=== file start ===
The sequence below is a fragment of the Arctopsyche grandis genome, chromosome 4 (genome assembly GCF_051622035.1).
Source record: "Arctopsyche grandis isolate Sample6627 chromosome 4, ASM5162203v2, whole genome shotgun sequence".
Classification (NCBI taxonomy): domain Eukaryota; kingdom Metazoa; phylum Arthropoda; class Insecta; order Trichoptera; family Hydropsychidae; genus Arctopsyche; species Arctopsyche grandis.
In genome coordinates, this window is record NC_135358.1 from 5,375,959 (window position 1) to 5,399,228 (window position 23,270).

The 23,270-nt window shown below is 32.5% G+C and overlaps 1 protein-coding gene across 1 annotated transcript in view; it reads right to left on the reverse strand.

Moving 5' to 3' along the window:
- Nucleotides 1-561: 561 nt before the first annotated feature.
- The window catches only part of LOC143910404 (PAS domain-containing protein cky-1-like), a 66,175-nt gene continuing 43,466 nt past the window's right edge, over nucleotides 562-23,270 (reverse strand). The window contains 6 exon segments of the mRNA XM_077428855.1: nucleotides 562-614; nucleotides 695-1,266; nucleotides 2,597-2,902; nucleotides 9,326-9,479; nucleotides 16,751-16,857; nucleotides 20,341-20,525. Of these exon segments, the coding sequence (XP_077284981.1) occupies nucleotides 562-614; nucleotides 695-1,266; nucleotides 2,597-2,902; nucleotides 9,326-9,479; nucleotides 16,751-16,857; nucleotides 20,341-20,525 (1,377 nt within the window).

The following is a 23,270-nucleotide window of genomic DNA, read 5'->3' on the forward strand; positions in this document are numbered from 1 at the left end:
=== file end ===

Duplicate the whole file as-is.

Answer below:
The sequence below is a fragment of the Arctopsyche grandis genome, chromosome 4 (genome assembly GCF_051622035.1).
Source record: "Arctopsyche grandis isolate Sample6627 chromosome 4, ASM5162203v2, whole genome shotgun sequence".
Classification (NCBI taxonomy): domain Eukaryota; kingdom Metazoa; phylum Arthropoda; class Insecta; order Trichoptera; family Hydropsychidae; genus Arctopsyche; species Arctopsyche grandis.
In genome coordinates, this window is record NC_135358.1 from 5,375,959 (window position 1) to 5,399,228 (window position 23,270).

The 23,270-nt window shown below is 32.5% G+C and overlaps 1 protein-coding gene across 1 annotated transcript in view; it reads right to left on the reverse strand.

Moving 5' to 3' along the window:
- Nucleotides 1-561: 561 nt before the first annotated feature.
- The window catches only part of LOC143910404 (PAS domain-containing protein cky-1-like), a 66,175-nt gene continuing 43,466 nt past the window's right edge, over nucleotides 562-23,270 (reverse strand). The window contains 6 exon segments of the mRNA XM_077428855.1: nucleotides 562-614; nucleotides 695-1,266; nucleotides 2,597-2,902; nucleotides 9,326-9,479; nucleotides 16,751-16,857; nucleotides 20,341-20,525. Of these exon segments, the coding sequence (XP_077284981.1) occupies nucleotides 562-614; nucleotides 695-1,266; nucleotides 2,597-2,902; nucleotides 9,326-9,479; nucleotides 16,751-16,857; nucleotides 20,341-20,525 (1,377 nt within the window).

The following is a 23,270-nucleotide window of genomic DNA, read 5'->3' on the forward strand; positions in this document are numbered from 1 at the left end: